Vic Edelbrock, Jr., who took over his father’s performance parts company at age 26 and built it into one of the biggest names in the automotive industry, died on June 9 in Rolling Hills, Calif. The company’s website said the 80-year-old Edelbrock passed away “from complications following a recent cold.”
Born Otis Victor Edelbrock, Jr., on Aug. 23, 1936, Edelbrock assumed the helm of the company upon his father’s death in 1962. At the time, Edelbrock employed 10 people and generated annual sales of $450,000. Many expected the former University of Southern California football player and business graduate to squander the company’s $200,000 in reserves, but instead he and his team developed many new performance products and turned Edelbrock into an aftermarket performance powerhouse.
In 1962, most of Edelbrock’s products supported Ford’s flathead engine. Then a family friend suggested the company create an improved four-barrel intake manifold for the small-block Chevy. Before long, Edelbrock had expanded its product line to include aluminum cylinder heads, carburetors, complete engine performance kits, and crate engines to support Chevrolet, Pontiac, Ford, and Chrysler products. Eventually, the company added shock absorbers, wheels, and a motorcycle division.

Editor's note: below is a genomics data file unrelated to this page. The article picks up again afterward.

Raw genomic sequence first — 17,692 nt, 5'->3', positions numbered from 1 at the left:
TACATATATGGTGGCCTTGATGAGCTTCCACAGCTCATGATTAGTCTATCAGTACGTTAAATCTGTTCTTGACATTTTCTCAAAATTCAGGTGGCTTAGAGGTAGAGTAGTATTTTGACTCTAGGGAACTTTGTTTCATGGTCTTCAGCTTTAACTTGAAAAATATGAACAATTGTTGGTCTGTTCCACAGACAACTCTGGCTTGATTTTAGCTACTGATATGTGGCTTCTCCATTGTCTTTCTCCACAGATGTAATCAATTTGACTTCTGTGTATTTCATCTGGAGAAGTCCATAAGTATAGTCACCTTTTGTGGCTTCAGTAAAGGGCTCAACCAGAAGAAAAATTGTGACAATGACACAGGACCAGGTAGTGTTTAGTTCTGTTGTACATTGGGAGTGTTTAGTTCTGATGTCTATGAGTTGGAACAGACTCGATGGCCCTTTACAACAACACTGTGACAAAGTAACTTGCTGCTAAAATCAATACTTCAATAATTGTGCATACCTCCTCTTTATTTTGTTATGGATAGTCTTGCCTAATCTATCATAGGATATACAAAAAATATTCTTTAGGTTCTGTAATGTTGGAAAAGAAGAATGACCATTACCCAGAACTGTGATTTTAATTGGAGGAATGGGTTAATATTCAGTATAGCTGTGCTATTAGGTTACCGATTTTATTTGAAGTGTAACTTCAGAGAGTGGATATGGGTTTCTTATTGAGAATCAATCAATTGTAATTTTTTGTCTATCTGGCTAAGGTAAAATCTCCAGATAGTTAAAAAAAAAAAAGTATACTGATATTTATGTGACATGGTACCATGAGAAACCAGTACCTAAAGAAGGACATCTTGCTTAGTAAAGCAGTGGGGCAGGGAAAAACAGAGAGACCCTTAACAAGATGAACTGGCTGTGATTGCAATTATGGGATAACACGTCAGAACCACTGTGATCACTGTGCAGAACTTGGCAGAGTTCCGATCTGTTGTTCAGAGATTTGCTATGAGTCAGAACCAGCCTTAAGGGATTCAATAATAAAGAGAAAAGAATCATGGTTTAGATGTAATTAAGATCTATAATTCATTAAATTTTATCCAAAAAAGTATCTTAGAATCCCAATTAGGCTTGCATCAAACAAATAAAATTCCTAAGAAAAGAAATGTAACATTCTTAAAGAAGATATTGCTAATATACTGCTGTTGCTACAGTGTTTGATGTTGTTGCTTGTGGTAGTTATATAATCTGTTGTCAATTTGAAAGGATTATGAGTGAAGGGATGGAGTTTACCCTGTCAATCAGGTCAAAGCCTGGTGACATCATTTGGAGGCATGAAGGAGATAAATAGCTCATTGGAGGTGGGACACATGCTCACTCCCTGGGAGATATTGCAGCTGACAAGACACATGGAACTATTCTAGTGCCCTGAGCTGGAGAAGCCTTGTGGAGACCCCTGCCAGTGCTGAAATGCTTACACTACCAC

In addition to overseeing the dramatic growth of the family business, Edelbrock Jr. was a founding member of SEMA, served on its board and as its president, and helped guide both the company and the industry through a perilous time of increasing emission controls and gas rationing.
When not behind his desk, Edelbrock could often be found vintage racing his 1963 Corvette Z06 coupe or his ex-Bud Moore Trans Am Boss 302. He also had a passion for power boat racing and flying, and frequently flew his own plane from Edelbrock’s Torrance, Calif., headquarters to the firm’s foundry in San Jacinto. Edelbrock is survived by wife Nancy and daughters Camee, Christy, and Corky.